Southern Baptist ethics and religious freedom leader Russell Moore welcomed news that the latest presidential administration will also include an office to help faith-based organizations serve Americans in cooperation with the government.
President Joe Biden established the White House Office of Faith-based and Neighborhood Partnerships by executive order Feb. 14. The new president’s order came 20 years after President George W. Bush launched such a White House office in the second week of his first administration. Each president since then has also authorized a faith-based office in some form.
Moore had worked about a year ago with various scholars and leaders in an effort convened by the Brookings Institution “to think through the legacy and future of the work” of a faith-based office in the White House, he said in written comments.
“Almost all of us agreed that the office is an important point of connection between the government and communities of faith that should exist and that the Faith-Based Office should be reinvigorated and led by those with clout in a presidential administration with credibility to the outside world,” said Moore, president of the Ethics & Religious Liberty Commission. “I am grateful to see that President Biden is re-establishing this vital office.”
The office will have the primary responsibility in the administration “for establishing policies, priorities and objectives for the Federal Government’s comprehensive effort to enlist, equip, enable, empower and expand the work” of both faith-based and secular organizations that serve their communities, according to Biden’s executive order. It will do so “while preserving our fundamental constitutional commitments guaranteeing the equal protection of the laws and the free exercise of religion and forbidding the establishment of religion,” the order said.
Initially, the office will partner with faith-based and other community-serving organizations to focus on the COVID-19 pandemic, economic recovery, systemic racism, historically disadvantaged communities, pluralism and global development and humanitarian work, according to a White House fact sheet.
In a statement, Biden, a Catholic, said he re-established the office “to work with leaders of different faiths and backgrounds who are the frontlines of their communities in crisis and who can help us heal, unite and rebuild. We still have many difficult nights to endure. But we will get through them together and with faith guiding us through the darkness and into the light.”
The executive director of the office will be Melissa Rogers, who also led the office from 2013-17 in President Obama’s second administration. Rogers, a senior fellow with the Brookings Institution, has also served as director of the Center for Religion and Public Affairs at Wake Forest University Divinity School, executive director of the Pew Forum on Religion and Public Life and general counsel of the Baptist Joint Committee for Religious Liberty.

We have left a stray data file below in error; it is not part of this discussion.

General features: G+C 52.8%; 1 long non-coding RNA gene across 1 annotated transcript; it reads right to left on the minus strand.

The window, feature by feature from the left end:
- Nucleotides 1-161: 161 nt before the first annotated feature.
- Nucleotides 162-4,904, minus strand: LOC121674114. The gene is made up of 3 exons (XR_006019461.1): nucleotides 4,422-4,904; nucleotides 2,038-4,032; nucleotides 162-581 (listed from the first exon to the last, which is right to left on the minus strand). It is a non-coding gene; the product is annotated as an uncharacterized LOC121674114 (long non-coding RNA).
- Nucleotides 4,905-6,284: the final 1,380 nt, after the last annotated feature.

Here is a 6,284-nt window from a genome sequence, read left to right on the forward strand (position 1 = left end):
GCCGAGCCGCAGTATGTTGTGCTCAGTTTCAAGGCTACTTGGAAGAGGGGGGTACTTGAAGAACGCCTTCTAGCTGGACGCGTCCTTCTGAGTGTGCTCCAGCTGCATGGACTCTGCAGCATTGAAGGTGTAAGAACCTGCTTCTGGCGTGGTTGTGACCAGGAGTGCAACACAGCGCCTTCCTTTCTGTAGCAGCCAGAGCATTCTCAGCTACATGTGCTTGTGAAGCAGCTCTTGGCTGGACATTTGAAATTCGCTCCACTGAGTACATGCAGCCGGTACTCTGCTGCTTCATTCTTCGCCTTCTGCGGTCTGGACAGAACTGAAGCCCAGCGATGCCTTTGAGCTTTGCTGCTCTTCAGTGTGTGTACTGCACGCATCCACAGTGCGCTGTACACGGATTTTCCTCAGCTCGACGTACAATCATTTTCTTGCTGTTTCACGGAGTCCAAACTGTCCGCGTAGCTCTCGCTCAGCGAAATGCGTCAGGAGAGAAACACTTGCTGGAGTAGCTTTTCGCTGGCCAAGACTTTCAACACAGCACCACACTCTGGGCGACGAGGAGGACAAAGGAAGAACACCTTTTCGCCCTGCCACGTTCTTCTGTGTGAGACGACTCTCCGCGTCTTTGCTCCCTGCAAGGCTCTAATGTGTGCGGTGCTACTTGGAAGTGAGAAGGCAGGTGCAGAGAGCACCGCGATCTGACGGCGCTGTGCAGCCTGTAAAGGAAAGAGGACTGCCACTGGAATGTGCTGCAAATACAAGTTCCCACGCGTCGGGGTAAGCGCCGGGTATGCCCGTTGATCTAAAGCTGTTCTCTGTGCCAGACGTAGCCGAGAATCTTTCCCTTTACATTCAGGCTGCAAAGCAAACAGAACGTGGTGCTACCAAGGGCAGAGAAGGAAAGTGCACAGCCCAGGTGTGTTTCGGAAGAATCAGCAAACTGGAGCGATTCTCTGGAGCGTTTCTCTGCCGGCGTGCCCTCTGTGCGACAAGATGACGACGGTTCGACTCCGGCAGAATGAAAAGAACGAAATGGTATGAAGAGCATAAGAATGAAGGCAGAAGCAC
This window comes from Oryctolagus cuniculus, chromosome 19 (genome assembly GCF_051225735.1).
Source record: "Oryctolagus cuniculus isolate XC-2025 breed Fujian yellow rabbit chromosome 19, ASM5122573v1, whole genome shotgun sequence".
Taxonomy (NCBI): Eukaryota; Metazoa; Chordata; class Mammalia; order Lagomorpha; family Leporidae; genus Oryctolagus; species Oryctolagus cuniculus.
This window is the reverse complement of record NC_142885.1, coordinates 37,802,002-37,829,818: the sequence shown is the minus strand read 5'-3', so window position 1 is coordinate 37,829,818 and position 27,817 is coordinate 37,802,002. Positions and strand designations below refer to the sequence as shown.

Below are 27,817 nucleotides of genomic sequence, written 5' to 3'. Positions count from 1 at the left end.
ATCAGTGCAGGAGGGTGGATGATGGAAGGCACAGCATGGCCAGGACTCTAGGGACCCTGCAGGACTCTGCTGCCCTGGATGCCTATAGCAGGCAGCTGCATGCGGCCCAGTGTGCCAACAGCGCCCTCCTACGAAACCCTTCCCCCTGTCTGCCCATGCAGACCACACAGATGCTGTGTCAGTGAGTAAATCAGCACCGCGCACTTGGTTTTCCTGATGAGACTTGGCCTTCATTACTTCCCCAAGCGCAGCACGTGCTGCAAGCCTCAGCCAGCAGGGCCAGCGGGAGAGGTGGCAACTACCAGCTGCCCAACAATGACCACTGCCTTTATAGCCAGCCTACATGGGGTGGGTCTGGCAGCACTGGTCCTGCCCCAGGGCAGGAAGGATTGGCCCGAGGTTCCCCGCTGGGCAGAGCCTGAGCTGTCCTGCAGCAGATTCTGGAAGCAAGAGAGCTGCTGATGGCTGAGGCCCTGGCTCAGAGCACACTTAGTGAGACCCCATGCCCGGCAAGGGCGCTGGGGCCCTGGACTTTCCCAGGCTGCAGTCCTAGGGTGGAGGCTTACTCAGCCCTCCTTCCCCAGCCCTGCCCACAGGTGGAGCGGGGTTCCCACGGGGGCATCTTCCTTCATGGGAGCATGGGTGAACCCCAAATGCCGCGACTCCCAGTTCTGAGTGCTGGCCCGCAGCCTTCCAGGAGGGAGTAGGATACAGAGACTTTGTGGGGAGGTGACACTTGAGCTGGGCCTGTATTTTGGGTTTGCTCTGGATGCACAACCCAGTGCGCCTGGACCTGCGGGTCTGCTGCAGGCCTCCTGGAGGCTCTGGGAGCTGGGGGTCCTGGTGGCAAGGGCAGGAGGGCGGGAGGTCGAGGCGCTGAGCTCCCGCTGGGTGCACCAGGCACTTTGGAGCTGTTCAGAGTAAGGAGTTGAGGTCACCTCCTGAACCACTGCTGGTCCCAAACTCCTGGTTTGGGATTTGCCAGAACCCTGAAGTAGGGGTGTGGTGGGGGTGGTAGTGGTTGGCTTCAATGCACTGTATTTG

The White House also announced Josh Dickson will be deputy director of the faith-based office. Dickson served as national faith engagement director in Biden’s presidential campaign and directed the Department of Commerce’s Center for Faith-Based and Neighborhood Partnerships during the Obama administration. Trey Baker, who was the Biden campaign’s director of African American engagement, will serve as the faith-based office’s liaison to Black communities, including Black faith communities.
Rogers, whom Moore said he has worked with for years, “has more than earned her reputation across the political spectrum for her experience, intelligence, skill and integrity,” he said. “We will be engaging with the Office of Faith-Based Partnerships on a variety of issues where people of faith can serve the vulnerable in our communities.”
Bush created the first such office in 2001, naming it the White House Office of Faith-based and Community Initiatives. He also established faith-based and community centers in five federal departments. The goal of Bush’s office was to remove barriers to religious and other organizations working with the government to help the needy by enabling them to compete for federal funds to provide social services.
In 2009, Obama renamed the entity the Office of Faith-Based and Neighborhood Partnerships and expanded its assignment to four priorities, including supporting “responsible fatherhood” and addressing pregnancy among teenagers and reducing “the need for abortion.”
President Trump re-established the office as the White House Faith and Opportunity Initiative about 15 months after he took office. He named Paula White, considered by many conservative evangelical Christians a “prosperity gospel” preacher, as head of the initiative in November 2019.
(EDITOR’S NOTE – Tom Strode is Washington bureau chief for Baptist Press.)